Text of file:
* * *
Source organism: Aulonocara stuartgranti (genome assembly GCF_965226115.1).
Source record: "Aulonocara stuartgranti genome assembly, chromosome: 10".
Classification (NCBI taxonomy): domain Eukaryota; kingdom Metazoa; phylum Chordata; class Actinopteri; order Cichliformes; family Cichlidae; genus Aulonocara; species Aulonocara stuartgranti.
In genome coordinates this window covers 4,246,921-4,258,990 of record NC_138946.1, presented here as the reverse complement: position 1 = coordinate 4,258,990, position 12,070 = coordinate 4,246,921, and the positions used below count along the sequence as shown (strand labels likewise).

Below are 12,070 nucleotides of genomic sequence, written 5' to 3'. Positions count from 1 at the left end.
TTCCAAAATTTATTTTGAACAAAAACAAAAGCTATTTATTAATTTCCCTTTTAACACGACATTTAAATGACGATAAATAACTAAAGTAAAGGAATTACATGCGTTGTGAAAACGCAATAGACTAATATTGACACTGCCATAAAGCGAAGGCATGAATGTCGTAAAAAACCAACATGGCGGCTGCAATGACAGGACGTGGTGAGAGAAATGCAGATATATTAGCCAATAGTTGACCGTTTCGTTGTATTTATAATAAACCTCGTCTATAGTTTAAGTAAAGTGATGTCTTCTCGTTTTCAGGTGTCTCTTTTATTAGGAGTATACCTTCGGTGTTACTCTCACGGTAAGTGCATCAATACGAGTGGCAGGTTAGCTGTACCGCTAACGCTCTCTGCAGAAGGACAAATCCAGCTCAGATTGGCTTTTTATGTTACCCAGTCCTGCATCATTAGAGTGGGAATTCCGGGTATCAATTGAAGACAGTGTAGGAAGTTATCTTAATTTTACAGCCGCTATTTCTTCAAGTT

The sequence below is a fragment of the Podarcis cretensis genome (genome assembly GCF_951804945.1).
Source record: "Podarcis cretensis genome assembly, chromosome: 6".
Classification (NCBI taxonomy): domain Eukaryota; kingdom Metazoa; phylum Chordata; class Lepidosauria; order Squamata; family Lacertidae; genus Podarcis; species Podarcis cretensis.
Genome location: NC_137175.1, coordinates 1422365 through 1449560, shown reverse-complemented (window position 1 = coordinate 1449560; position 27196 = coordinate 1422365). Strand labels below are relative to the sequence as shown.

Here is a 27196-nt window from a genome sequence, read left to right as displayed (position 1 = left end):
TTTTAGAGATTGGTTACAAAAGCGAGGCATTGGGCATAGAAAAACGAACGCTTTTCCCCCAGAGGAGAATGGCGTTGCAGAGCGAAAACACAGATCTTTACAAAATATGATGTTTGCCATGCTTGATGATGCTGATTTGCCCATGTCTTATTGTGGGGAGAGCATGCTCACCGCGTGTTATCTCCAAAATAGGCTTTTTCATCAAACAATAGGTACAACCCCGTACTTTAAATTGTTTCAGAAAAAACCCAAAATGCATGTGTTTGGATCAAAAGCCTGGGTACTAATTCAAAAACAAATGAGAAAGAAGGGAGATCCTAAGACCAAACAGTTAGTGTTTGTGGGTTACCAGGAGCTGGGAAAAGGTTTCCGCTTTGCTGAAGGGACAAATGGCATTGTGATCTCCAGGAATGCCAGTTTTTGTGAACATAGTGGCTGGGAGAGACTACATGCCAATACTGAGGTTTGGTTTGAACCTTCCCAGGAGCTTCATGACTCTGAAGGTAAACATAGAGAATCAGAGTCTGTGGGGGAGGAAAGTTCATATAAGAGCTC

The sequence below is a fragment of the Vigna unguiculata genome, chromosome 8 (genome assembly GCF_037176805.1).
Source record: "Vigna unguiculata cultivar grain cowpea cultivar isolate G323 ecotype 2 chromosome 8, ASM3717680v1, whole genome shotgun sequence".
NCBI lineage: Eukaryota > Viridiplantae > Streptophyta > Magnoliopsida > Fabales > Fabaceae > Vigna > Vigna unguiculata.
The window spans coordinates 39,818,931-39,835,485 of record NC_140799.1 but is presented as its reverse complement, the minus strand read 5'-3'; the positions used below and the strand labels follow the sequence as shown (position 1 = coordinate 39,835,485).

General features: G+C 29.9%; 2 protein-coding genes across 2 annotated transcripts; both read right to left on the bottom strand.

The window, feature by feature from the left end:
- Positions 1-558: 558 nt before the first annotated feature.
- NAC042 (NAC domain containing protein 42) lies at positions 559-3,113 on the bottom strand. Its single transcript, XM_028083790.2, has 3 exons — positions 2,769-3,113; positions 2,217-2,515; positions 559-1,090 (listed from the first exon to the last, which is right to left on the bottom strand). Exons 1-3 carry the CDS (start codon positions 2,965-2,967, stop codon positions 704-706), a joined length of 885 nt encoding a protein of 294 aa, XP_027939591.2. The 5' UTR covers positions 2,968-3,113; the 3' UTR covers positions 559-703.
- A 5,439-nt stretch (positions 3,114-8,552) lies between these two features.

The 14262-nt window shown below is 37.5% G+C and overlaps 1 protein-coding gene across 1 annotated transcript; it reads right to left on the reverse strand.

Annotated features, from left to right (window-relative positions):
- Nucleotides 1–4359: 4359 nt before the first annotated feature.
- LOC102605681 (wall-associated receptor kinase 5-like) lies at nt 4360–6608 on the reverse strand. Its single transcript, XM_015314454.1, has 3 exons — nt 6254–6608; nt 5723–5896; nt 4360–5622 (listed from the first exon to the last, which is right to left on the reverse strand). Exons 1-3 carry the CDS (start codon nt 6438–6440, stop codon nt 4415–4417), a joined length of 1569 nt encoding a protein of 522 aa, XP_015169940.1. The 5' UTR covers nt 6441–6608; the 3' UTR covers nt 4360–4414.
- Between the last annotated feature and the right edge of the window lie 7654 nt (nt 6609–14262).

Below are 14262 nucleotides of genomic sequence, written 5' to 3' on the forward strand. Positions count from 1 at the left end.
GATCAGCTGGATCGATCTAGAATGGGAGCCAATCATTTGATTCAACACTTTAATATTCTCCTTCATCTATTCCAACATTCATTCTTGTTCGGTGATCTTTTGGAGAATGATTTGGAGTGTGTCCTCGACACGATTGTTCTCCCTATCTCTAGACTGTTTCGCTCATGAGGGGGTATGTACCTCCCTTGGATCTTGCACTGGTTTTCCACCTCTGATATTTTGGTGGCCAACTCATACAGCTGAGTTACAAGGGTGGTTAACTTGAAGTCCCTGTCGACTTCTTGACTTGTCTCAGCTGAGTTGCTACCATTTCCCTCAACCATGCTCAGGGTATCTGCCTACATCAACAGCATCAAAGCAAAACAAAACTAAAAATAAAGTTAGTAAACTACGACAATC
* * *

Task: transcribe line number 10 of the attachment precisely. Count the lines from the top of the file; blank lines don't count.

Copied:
Genome location: NC_137175.1, coordinates 1422365 through 1449560, shown reverse-complemented (window position 1 = coordinate 1449560; position 27196 = coordinate 1422365). Strand labels below are relative to the sequence as shown.